[NPS Arrowhead] U.S. Dept. of Interior National Park Service Archeology Program
Quick Menu Features
* Sitemap * Home
common ground

Preservation On The Reservation [And Beyond]
Fall 1999

Online Archive

*  A Show of Commitment: Leech Lake Band of Ojibwe Tribal Historic Preservation

(photo) Grandmother and granddaughter, both members of British Columbia's Heiltsuk tribe.

"Of the 300-plus languages indigenous to what are now the United States and Canada, nearly a third have disappeared. Only about a quarter of those that survive are being passed on to children. [Without intervention] all of these languages will fall silent within the next few decades. "

Teresa L. McCarty and Lucille J. Watahomigie

by Rose Kluth

Even before Minnesota's Leech Lake Band of Ojibwe became one of the first tribes to assume the functions of a state preservation office, Director of Resources Management Gerald White was planning a program with roots in the community. "Tribal members consistently voiced concerns about our traditional cultural properties," he says, "yet the Forest Service controlled almost half of our treaty set-aside land base, and only recently acknowledged the importance of these places to our people." Necessity demanded community engagement, he says. "It would have been very difficult for an outsider to establish a dialogue on places important to us."

White had a strong interest in archeology from having participated in fieldwork with the Forest Service in the late '80s. With the passage of the 1992 amendments to the National Historic Preservation Act—the legislation enabling tribal programs—he hired Rose and David Kluth, a pair of archeologists who met the criteria for the position spelled out in the act's regulations. "We hired Rose and David because of their commitment," he says. "Rose brought an understanding of legislative issues that we did not have before, along with compassion for our issues. Today, I believe we have one of the best contract archeology programs in the nation."

White also established the first elder council for dealing with cultural concerns. Originally intended to deal with the Native American Graves Protection and Repatriation Act, out of necessity its role expanded. "Elders are very important in the decision-making process, especially when burials are the issue," he says. "We cannot make a decision without first consulting them. They've told us what to do in every case we've ever dealt with."

The program has not assumed all the SHPO functions. White planned to play to their strengths—the knowledge of tribal members and archeological staff. The new office identifies and maintains archeological sites, conducts preservation reviews of proposed government projects, evaluates properties for nomination to the National Register, and conducts educational programs. "It was better for us that the SHPO handle the standing structures so that we could focus on living traditions and geographic areas," says White. The SHPO also retains responsibility for local preservation programs and assists in evaluating rehab proposals that may qualify for federal assistance.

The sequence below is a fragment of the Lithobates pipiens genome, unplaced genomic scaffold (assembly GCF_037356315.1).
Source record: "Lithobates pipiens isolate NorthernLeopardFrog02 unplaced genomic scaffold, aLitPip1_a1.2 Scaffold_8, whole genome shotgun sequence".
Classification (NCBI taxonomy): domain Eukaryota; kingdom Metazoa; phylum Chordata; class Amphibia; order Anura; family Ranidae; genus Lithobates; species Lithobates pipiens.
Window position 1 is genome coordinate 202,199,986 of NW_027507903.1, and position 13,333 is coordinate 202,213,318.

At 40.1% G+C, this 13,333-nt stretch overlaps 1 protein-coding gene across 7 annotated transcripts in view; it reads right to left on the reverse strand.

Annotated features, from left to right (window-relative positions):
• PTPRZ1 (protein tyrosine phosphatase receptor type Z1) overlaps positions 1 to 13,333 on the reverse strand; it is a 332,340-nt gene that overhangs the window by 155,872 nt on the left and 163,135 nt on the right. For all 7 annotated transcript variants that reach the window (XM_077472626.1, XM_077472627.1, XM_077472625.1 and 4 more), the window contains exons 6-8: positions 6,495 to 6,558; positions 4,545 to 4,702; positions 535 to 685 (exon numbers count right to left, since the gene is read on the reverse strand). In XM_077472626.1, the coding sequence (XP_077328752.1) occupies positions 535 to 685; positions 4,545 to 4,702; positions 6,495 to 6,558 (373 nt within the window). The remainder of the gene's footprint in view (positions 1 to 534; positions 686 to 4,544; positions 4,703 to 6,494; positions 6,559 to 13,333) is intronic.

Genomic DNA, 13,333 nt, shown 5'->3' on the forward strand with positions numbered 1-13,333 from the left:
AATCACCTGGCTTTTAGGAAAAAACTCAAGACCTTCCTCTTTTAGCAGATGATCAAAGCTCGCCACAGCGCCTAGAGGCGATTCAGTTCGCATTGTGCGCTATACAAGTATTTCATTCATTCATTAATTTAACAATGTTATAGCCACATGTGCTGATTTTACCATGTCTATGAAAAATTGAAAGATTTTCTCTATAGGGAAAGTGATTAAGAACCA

The Minnesota preservation office has been very respectful of tribal concerns, maintaining strong consultative ties with White and his staff. "We have a level of trust with the SHPO that goes both ways," he says. Deputy SHPO Britta Bloomberg has worked closely with state tribes on guidelines for dealing with traditional cultural properties off the reservation.

The split-duties approach has worked well given the many publicly funded projects with the potential for impacting tribal properties. In a recent site survey in advance of pipeline construction, oral history interviews opened up a new avenue for communicating with tribal members, giving them a voice in the preservation process.

The program's goals are holistic. "We intend to preserve and enhance our language, traditional arts, and culture, without separating one from the other," White says. Currently he is working with the state on plans for a museum at Battle Point, site of the last battle between Indians and the U.S. government in 1898.

For more information, contact Rose Kluth, Program Director, Leech Lake Heritage Sites Program, 6530 Highway 2 NW, Cass Lake MN 56633, (218) 335-8095, fax (218) 335-2974, e-mail rkluth@mail.paulbunyan.net.